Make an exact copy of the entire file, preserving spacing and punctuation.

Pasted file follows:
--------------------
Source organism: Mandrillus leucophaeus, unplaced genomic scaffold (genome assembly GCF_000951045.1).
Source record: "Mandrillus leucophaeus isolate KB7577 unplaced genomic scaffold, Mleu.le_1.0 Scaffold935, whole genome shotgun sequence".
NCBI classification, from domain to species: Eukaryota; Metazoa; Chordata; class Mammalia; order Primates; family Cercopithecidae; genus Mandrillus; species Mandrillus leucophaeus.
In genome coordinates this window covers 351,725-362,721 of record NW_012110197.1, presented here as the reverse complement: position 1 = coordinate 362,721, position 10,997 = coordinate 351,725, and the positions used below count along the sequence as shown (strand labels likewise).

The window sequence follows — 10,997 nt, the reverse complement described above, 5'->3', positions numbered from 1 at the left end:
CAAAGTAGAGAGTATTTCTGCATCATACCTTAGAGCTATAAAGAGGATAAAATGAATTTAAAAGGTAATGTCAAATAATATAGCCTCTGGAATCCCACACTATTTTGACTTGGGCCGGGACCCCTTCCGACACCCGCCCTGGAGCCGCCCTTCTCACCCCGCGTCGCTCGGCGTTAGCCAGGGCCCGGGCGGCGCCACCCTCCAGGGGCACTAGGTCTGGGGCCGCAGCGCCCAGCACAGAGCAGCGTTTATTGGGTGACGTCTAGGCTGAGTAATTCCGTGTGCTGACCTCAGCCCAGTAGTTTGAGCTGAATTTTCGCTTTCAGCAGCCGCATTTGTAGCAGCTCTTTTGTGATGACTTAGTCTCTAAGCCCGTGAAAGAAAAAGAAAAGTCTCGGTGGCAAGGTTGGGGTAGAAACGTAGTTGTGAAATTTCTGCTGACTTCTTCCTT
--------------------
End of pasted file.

Source organism: Mandrillus leucophaeus, unplaced genomic scaffold (genome assembly GCF_000951045.1).
Source record: "Mandrillus leucophaeus isolate KB7577 unplaced genomic scaffold, Mleu.le_1.0 Scaffold935, whole genome shotgun sequence".
NCBI classification, from domain to species: Eukaryota; Metazoa; Chordata; class Mammalia; order Primates; family Cercopithecidae; genus Mandrillus; species Mandrillus leucophaeus.
In genome coordinates this window covers 351,725-362,721 of record NW_012110197.1, presented here as the reverse complement: position 1 = coordinate 362,721, position 10,997 = coordinate 351,725, and the positions used below count along the sequence as shown (strand labels likewise).

The window sequence follows — 10,997 nt, the reverse complement described above, 5'->3', positions numbered from 1 at the left end:
CAAAGTAGAGAGTATTTCTGCATCATACCTTAGAGCTATAAAGAGGATAAAATGAATTTAAAAGGTAATGTCAAATAATATAGCCTCTGGAATCCCACACTATTTTGACTTGGGCCGGGACCCCTTCCGACACCCGCCCTGGAGCCGCCCTTCTCACCCCGCGTCGCTCGGCGTTAGCCAGGGCCCGGGCGGCGCCACCCTCCAGGGGCACTAGGTCTGGGGCCGCAGCGCCCAGCACAGAGCAGCGTTTATTGGGTGACGTCTAGGCTGAGTAATTCCGTGTGCTGACCTCAGCCCAGTAGTTTGAGCTGAATTTTCGCTTTCAGCAGCCGCATTTGTAGCAGCTCTTTTGTGATGACTTAGTCTCTAAGCCCGTGAAAGAAAAAGAAAAGTCTCGGTGGCAAGGTTGGGGTAGAAACGTAGTTGTGAAATTTCTGCTGACTTCTTCCTT